He acknowledged concerns about rising inflation across the economy but predicted price spikes would prove temporary, and he cited analysis from economists at Moody’s who said this week that Mr. Biden’s ongoing spending plans — including trillions for child care, education, antipoverty efforts and more — would dampen inflation in the years to come.

“We’re going to be providing good opportunities and jobs for people who, in fact, are going to be reinvesting that money back in all the things we’re talking about,” Mr. Biden said. “Driving down prices, not raising prices.”

The president did not give a direct answer to the owner of a restaurant chain who said he was having trouble hiring workers as the economy recovered.

Mr. Biden said that it was good that workers had the ability to search for new and better jobs, and that companies had to compete to hire them. He said he saw “no evidence” that expanded unemployment benefits, which were included in the $1.9 trillion stimulus package he signed into law in March, were deterring workers — but even if they were, he said, the benefits are set to end soon.

“I think it really is a matter of people deciding now that they have opportunities to do other things and there’s a shortage of employees, people are looking to make more money and to bargain,” Mr. Biden told the restaurant owner. “So I think your business and the tourist business is really going to be in a bind for a little while.”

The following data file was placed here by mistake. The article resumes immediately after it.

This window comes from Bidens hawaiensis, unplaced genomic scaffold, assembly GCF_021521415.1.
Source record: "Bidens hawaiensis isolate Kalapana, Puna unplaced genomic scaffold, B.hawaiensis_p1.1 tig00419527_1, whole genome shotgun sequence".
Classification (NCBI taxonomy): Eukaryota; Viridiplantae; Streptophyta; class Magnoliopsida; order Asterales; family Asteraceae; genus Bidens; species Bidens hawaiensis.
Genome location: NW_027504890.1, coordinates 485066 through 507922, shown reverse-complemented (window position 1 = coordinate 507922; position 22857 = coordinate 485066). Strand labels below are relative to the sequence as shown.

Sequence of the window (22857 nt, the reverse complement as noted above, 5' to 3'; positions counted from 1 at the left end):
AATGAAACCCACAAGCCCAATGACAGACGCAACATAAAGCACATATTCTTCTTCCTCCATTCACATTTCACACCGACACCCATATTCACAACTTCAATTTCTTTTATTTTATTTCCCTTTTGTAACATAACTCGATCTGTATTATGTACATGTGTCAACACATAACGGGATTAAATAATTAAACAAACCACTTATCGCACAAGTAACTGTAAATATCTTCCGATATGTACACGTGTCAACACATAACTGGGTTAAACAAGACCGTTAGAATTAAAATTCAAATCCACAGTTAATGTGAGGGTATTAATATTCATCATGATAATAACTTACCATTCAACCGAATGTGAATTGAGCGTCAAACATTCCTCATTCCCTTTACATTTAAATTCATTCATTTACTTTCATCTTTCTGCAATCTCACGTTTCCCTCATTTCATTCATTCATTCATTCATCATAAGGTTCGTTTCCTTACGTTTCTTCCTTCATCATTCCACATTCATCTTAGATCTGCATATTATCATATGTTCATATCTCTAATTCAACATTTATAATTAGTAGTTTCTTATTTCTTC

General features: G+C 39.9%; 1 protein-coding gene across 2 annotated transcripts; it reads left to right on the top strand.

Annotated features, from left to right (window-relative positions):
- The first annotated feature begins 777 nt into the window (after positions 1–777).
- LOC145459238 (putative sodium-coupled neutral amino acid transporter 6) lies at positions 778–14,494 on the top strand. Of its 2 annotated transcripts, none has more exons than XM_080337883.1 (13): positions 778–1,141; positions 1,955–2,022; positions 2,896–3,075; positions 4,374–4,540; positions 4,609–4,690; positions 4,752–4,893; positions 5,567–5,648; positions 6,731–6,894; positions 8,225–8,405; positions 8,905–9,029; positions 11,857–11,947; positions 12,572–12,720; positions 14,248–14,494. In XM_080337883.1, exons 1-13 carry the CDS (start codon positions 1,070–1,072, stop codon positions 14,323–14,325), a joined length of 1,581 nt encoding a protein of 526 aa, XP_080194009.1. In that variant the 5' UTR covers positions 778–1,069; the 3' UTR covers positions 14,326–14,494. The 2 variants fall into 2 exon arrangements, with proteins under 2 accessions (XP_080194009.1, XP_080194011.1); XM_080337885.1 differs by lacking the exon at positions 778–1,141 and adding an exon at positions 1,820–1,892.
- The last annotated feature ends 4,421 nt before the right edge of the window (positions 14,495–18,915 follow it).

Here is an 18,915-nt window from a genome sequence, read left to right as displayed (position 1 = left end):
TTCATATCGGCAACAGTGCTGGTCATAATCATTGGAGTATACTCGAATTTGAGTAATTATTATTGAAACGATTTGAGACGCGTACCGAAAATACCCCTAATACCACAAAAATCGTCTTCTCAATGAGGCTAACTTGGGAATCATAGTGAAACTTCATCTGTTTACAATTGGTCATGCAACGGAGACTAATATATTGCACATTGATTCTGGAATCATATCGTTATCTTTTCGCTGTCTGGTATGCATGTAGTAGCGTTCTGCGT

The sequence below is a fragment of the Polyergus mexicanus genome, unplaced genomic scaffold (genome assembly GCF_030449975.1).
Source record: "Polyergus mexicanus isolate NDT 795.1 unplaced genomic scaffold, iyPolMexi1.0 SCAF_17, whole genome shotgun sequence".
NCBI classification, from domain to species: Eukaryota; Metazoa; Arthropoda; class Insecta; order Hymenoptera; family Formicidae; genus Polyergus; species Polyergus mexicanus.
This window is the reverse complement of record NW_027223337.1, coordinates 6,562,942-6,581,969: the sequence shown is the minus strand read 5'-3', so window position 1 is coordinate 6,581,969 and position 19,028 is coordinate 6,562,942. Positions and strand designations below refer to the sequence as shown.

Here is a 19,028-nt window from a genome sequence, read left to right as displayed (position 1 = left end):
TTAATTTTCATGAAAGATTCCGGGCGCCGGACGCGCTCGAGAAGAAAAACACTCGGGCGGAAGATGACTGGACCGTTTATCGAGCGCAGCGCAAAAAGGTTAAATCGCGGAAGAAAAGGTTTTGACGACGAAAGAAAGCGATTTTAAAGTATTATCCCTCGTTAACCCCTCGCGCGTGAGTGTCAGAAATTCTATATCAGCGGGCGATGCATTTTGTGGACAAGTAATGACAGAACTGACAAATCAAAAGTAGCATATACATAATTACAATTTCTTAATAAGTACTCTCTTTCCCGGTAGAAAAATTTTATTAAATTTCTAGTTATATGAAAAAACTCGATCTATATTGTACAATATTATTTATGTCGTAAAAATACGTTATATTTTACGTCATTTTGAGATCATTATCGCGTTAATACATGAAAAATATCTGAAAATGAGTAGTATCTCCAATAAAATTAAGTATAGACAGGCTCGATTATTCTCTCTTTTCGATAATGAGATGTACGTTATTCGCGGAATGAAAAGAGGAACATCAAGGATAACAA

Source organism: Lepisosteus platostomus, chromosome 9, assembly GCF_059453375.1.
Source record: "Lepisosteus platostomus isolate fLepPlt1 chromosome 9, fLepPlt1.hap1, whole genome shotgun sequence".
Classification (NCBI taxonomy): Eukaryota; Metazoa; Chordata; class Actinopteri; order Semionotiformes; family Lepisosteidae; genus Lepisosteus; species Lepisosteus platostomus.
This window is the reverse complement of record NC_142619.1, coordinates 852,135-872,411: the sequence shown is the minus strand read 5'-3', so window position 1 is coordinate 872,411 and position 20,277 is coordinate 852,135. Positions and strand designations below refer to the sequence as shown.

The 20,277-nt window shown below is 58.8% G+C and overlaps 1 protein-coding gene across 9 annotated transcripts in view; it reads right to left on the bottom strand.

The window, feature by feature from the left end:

While Mr. Biden was flying to the Kentucky airport that serves Cincinnati, senators voted Wednesday on a motion to advance the bipartisan infrastructure framework, which is not yet finalized nearly a month after Mr. Biden and centrist lawmakers unveiled it at the White House. The vote failed, leaving Senator Chuck Schumer, Democrat of New York and the majority leader, to reserve the right to schedule another vote next week in hopes of moving the agreement forward.

Administration officials have engaged in negotiations with Republicans and Democrats in recent days to finalize the deal, including how to fully pay for its spending. Lawmakers indicated on Wednesday that they expect to reach final agreement in days.

Asked how long it will take to get the bipartisan deal done, Mr. Biden replied, “Till Monday.”

“I come from a tradition in the Senate, you shake your hand, that’s it. You keep your word,” Mr. Biden said. He predicted Republicans would do so. “I think it’s going to get done.”

But Mr. Biden was less solicitous of his Republican counterparts when it came to the issues of gun violence and policing. He told a questioner that the country needed more police officers, not fewer. Asked how he responds to Republicans who paint his party as anti-police, he replied, “They’re lying.”

Asked to clarify his administration’s stance on immigrants attempting to cross into the country at the border, Mr. Biden said he was pushing for asylum seekers to do so in embassies in their own countries. “They should not come,” he said.